Bridging the gap – a voice from the boundaries

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As a group of experienced and qualified teachers who are also academics that are involved in Higher Education Institution (HEI) based teacher education, we exist on the boundaries of both groups. We both recognise the challenges of being a busy teacher and the challenges of exposing ideas to criticality. We are, in Wengerian terms: brokers. When we talk to teachers, we talk to them as fellow teachers. When we talk to non-teacher academics, we talk to them as fellow academics. We are uniquely placed to broker ideas from one community to the other as we sit on the boundaries.

Academics have to forge a career within academic publishing whilst being exposed to accountability systems from the world of HEI such as the Research Excellence Framework (REF) or the National Student Survey (NSS) survey. They work within definable parameters and have considerable scope. Teachers have their own accountability systems such as pupil outcomes in national tests and non-peer-led inspections systems. Much work has been done to bridge the two professions and the Education Endowment Foundation and the Chartered College are just two examples of this. However, these two institutions arose from the desire to bridge the gap between research undertaken in universities and schools who are responsible for delivering education at “the chalkface”.

Teachers still shy away from methodologies. More time poor than ever, teachers’ current focus is often towards meeting accountability measures. These measures are not always relatable to the aims of research. The academic treads ever so carefully with a desire not to do research to children, but with them (BERA Guidelines) and ever mindful of children’s rights as set out by United Nations. Teachers and schools impose experiments with a seeming impudence to these guidelines – insisting on hair and dress for declared gender, imposing negative sanctions on children, off-rolling or obstructing the needs of SEND children and other actions that would never be allowed as part of an educational research project. There is a need here for teachers and teacher educators to be able to write blogs about these topics which do not feature as part of research due to such ethical considerations in addition to blogs about educational research.

Standing at the boundary of both systems and having experienced both, teacher educators within a HEI setting have to look to stitch these two jagged edges together. Teachers need to understand the ethical issues that drive the way educational researchers work and educational researchers need to understand the very real and pragmatic issues that drive the way teachers work. Hosting blogs from both sides of these boundaries with editorial peer review will help us contribute our part to bridging the gap. We aim to host guest blogs as well as produce blogs so if you are interested in writing a one off blog and feel that peer reviewing would be of a help to you then please do contact us direct.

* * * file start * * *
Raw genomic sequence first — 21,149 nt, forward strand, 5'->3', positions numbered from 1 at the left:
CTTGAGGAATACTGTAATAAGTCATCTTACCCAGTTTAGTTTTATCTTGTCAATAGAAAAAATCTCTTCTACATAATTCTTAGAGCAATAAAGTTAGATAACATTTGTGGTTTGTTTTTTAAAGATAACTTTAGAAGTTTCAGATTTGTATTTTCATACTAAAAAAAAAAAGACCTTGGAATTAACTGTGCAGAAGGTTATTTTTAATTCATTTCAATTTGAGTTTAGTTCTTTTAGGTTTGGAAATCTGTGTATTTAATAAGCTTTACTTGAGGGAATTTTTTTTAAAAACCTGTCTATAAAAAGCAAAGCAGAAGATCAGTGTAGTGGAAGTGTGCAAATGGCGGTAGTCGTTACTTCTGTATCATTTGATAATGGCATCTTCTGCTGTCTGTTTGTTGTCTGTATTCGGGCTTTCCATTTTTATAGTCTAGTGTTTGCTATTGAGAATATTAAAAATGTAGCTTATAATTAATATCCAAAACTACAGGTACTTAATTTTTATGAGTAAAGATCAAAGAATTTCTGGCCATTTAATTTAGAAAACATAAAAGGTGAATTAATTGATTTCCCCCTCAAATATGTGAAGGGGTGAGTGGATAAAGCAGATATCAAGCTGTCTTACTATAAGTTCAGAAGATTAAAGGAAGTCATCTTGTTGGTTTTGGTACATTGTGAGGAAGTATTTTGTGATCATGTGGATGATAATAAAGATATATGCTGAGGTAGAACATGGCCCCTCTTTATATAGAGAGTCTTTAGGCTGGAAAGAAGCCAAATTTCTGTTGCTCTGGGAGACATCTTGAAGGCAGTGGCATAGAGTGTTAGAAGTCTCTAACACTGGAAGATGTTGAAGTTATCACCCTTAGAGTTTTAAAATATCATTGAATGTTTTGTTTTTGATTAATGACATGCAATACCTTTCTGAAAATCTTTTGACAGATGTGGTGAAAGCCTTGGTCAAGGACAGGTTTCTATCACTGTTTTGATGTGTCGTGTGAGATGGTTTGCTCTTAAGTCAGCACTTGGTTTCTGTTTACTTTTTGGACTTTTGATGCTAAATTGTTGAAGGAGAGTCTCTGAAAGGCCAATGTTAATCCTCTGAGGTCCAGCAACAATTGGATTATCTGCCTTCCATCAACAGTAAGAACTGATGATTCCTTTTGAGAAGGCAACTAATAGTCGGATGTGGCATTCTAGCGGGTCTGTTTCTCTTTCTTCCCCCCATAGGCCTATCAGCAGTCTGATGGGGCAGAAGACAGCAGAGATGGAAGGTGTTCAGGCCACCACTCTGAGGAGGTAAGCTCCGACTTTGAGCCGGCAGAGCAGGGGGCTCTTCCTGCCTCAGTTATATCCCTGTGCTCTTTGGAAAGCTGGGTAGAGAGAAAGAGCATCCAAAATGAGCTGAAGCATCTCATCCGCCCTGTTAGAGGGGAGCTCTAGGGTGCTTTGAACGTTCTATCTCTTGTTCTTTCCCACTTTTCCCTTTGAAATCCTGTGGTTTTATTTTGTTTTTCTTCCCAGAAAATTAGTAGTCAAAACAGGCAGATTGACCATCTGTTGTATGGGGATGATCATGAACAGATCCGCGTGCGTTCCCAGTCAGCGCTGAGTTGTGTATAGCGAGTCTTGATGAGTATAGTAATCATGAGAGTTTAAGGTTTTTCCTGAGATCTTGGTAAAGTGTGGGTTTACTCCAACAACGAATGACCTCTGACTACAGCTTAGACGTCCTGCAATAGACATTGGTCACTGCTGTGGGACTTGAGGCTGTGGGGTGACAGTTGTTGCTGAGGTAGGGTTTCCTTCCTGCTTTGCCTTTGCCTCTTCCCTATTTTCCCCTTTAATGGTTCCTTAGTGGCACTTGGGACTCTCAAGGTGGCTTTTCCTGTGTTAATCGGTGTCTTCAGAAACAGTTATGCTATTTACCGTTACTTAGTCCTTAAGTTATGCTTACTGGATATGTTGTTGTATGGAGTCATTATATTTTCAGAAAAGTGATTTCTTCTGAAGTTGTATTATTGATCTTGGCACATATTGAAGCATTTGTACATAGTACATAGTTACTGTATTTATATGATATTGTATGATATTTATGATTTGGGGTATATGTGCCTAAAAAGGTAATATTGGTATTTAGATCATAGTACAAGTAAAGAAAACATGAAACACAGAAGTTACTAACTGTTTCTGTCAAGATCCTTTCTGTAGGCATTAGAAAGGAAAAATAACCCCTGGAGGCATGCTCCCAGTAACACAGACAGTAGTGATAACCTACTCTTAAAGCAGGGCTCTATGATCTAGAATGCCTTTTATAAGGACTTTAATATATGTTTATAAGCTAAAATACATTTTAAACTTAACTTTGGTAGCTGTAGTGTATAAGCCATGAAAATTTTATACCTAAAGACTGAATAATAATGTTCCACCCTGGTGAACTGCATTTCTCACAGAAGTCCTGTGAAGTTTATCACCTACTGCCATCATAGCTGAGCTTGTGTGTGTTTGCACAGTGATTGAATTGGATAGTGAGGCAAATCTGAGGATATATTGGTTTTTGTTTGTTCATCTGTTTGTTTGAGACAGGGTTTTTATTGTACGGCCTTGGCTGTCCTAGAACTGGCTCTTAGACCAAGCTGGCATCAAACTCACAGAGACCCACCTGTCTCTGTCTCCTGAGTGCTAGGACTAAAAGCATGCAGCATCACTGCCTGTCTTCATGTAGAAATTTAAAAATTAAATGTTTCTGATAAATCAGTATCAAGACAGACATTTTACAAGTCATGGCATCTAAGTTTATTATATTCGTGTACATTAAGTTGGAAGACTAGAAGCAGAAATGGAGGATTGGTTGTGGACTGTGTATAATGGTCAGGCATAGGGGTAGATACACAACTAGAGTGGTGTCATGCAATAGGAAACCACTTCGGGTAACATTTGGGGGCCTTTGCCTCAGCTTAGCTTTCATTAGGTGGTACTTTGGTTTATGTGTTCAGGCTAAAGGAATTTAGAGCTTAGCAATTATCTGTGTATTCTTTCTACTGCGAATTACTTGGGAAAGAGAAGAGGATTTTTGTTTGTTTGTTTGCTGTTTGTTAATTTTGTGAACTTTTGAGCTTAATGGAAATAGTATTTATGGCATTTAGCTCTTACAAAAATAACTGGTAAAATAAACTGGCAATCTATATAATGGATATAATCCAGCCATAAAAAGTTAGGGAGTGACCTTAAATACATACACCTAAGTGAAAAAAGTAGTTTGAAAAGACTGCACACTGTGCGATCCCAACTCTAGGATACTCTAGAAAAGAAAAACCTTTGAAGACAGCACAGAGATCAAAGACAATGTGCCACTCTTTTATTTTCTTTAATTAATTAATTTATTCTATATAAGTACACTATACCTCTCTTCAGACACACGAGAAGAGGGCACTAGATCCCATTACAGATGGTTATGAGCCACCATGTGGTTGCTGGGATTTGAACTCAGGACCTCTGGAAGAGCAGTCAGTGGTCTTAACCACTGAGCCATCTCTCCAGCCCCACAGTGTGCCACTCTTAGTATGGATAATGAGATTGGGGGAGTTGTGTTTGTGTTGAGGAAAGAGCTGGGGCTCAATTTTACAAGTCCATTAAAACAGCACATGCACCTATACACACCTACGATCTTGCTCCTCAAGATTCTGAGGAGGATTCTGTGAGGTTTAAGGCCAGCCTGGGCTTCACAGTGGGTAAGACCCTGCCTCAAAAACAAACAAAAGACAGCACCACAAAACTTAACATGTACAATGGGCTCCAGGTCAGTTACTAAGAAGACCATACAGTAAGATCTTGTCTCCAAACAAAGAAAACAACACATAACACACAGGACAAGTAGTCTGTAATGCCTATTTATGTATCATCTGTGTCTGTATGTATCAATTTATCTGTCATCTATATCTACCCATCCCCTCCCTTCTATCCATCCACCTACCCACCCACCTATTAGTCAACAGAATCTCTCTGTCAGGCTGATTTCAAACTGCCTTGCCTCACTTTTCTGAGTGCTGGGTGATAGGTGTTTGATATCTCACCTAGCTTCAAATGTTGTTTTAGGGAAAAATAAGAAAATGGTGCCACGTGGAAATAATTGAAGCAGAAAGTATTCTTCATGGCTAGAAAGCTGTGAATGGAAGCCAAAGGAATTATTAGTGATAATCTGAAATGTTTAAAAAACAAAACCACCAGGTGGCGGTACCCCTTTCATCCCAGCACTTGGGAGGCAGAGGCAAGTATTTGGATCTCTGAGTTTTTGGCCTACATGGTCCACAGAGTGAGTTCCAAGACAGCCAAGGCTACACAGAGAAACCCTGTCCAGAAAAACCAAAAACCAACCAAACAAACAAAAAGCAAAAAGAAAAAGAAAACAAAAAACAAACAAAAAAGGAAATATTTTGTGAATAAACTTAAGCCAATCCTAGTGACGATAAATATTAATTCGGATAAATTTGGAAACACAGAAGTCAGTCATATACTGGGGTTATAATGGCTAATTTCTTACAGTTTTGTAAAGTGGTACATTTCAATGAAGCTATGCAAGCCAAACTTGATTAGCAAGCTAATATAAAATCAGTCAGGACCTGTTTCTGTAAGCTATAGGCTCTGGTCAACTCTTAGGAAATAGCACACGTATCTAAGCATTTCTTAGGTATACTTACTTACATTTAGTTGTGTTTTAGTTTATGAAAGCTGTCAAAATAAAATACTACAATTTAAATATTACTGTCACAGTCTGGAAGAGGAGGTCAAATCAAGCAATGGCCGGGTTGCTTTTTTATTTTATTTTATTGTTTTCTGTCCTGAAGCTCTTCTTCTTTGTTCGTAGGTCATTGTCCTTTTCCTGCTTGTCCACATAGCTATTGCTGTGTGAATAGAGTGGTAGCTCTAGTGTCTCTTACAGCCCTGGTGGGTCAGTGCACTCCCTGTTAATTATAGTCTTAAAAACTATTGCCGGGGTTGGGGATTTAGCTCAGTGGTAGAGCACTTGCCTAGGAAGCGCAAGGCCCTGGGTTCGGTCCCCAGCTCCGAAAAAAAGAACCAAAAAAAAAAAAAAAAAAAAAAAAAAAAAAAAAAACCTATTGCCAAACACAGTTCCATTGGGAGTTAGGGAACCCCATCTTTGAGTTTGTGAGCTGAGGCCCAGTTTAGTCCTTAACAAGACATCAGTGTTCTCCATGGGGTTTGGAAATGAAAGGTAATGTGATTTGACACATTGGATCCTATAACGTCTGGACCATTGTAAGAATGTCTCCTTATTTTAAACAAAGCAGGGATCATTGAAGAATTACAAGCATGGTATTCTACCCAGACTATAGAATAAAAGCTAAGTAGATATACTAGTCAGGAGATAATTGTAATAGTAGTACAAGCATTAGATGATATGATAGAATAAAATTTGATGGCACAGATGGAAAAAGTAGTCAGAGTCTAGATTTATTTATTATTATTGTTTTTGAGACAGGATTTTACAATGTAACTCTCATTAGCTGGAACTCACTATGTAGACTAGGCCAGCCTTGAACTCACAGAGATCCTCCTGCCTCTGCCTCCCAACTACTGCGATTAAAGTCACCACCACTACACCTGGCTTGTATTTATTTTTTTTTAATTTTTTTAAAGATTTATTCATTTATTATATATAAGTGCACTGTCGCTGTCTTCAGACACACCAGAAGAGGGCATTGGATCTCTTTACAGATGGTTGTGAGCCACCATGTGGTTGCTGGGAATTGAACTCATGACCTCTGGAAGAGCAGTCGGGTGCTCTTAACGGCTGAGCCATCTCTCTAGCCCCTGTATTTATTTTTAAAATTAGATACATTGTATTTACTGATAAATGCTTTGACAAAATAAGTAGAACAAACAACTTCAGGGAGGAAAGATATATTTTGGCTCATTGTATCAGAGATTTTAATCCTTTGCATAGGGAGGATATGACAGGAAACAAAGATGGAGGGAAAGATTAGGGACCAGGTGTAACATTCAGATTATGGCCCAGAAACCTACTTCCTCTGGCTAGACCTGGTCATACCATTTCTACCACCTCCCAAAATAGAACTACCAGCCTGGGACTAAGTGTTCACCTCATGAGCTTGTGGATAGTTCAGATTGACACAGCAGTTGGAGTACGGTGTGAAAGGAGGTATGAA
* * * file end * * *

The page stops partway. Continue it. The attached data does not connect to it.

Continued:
Peer Reviewed Education Blog

A welcome from the editors:

In an age when much comment about education appears to be both instant, and instantly polarising, do you ever feel the need to take a little longer to consider the issues at hand, and the views that you and your colleagues might have of them? As academics and teachers, we felt the same way; and so, the Peer Reviewed Education Blog was borne into existence.

We wanted a blog site which  enabled  people in education to write  one-off education blogs, upon which they could receive peer feedback and then publish their ideas, research and opinion.

We are an experienced group of educationalists and the purpose of these blogs is to disseminate research as well as ask pertinent questions of teaching pedagogy, teachers and teacher education with a view to stimulating debate. Whilst we will be writing blogs ourselves, in addition we will host guest blogs from our colleagues across the  educational field.

Not all bloggers will wish to reveal their identity – in the modern age, public publishing is challenging to some and it is important that there is space for this in any debate. We hope you appreciate the chance to consider some of the educational issues and debates that concern us all in what will hopefully be a more in-depth, and plural way.

Editors: Dr James Shea, Dr Gareth Bates and Dr Steve Connolly

“I am interested in language because it wounds or seduces me.”  ― Roland Barthes, The Pleasure of the Text

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